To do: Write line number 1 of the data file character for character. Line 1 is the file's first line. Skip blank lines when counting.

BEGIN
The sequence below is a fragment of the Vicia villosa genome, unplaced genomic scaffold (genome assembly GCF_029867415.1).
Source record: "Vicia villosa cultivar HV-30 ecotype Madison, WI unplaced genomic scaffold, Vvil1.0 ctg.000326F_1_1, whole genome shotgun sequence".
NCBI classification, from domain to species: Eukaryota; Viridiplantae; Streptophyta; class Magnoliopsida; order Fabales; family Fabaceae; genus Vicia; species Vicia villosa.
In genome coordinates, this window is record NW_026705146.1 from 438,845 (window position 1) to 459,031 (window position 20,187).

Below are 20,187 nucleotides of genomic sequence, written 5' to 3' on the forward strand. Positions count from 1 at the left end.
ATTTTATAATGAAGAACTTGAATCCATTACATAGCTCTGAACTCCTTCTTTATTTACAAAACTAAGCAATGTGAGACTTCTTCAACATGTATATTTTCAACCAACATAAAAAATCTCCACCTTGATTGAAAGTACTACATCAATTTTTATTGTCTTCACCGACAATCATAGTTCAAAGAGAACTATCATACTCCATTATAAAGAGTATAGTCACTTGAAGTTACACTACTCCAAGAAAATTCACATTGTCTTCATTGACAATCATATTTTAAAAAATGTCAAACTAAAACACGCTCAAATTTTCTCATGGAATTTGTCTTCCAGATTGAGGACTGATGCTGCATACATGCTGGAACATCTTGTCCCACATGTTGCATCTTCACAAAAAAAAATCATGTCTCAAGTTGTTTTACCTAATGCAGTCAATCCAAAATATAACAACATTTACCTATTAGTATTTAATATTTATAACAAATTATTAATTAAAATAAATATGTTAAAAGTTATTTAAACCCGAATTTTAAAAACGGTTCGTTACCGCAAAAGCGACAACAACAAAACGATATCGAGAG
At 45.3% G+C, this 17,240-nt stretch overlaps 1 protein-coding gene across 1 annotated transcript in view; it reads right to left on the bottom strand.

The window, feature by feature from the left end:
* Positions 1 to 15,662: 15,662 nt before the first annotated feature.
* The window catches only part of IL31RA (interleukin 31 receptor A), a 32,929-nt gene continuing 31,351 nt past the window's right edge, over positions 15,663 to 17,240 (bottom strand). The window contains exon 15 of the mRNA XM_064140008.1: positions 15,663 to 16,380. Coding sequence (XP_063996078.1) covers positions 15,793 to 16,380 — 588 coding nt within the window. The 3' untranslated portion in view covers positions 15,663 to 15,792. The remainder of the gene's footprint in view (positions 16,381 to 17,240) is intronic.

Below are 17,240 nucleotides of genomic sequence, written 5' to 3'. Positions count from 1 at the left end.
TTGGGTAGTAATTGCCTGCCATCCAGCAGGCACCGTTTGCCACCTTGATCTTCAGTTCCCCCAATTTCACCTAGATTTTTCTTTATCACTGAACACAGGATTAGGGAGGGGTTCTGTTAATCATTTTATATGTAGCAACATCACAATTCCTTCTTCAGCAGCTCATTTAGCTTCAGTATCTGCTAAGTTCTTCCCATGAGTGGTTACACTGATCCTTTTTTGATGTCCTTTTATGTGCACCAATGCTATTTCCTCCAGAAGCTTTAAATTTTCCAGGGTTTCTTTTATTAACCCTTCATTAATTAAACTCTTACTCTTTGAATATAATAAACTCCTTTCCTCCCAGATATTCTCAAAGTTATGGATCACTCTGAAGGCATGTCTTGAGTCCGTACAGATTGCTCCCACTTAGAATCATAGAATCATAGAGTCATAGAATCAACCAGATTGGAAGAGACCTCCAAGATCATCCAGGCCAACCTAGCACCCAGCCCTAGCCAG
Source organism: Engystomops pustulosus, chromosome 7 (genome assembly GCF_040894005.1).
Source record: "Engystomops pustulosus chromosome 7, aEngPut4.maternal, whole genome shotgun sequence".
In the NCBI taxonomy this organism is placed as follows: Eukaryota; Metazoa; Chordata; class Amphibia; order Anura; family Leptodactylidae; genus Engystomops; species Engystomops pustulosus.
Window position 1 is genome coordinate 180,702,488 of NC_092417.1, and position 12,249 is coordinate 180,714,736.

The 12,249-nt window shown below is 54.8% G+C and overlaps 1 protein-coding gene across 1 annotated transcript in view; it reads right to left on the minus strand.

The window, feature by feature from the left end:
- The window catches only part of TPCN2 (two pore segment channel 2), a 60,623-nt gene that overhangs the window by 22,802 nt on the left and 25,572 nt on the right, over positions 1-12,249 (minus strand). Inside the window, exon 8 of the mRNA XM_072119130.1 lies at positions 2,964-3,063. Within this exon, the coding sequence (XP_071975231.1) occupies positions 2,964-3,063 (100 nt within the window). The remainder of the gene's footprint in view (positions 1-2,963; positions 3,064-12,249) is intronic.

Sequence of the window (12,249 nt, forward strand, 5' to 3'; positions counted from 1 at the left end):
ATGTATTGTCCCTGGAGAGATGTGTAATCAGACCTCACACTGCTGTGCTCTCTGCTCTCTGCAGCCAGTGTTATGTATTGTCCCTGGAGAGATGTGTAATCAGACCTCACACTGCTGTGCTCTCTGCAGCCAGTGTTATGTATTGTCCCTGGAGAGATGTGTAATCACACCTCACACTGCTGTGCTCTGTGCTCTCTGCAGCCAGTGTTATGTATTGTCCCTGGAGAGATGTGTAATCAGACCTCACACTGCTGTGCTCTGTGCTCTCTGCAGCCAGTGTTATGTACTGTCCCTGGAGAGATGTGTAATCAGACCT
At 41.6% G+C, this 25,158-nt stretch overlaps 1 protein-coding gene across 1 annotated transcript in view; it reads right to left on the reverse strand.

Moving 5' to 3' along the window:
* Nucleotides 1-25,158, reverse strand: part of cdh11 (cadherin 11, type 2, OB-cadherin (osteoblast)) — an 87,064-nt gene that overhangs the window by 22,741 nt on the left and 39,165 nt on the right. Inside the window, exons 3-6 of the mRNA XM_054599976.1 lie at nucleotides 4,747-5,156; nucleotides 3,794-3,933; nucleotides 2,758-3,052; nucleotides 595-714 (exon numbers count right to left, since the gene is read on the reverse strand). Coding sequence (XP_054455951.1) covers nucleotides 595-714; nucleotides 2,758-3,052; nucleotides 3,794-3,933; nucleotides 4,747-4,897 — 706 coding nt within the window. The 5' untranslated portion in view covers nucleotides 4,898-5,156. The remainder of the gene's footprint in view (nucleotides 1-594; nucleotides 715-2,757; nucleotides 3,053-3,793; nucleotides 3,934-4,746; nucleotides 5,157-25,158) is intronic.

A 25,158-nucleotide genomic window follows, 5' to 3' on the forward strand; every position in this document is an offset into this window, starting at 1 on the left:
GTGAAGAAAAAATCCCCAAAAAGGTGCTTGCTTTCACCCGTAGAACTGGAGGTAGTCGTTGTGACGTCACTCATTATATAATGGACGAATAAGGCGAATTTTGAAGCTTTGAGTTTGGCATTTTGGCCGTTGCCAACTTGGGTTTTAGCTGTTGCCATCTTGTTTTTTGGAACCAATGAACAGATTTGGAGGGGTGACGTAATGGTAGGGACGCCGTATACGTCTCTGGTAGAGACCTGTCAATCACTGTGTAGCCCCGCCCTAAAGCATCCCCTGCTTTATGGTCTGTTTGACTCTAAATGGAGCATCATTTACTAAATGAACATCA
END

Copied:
The sequence below is a fragment of the Vicia villosa genome, unplaced genomic scaffold (genome assembly GCF_029867415.1).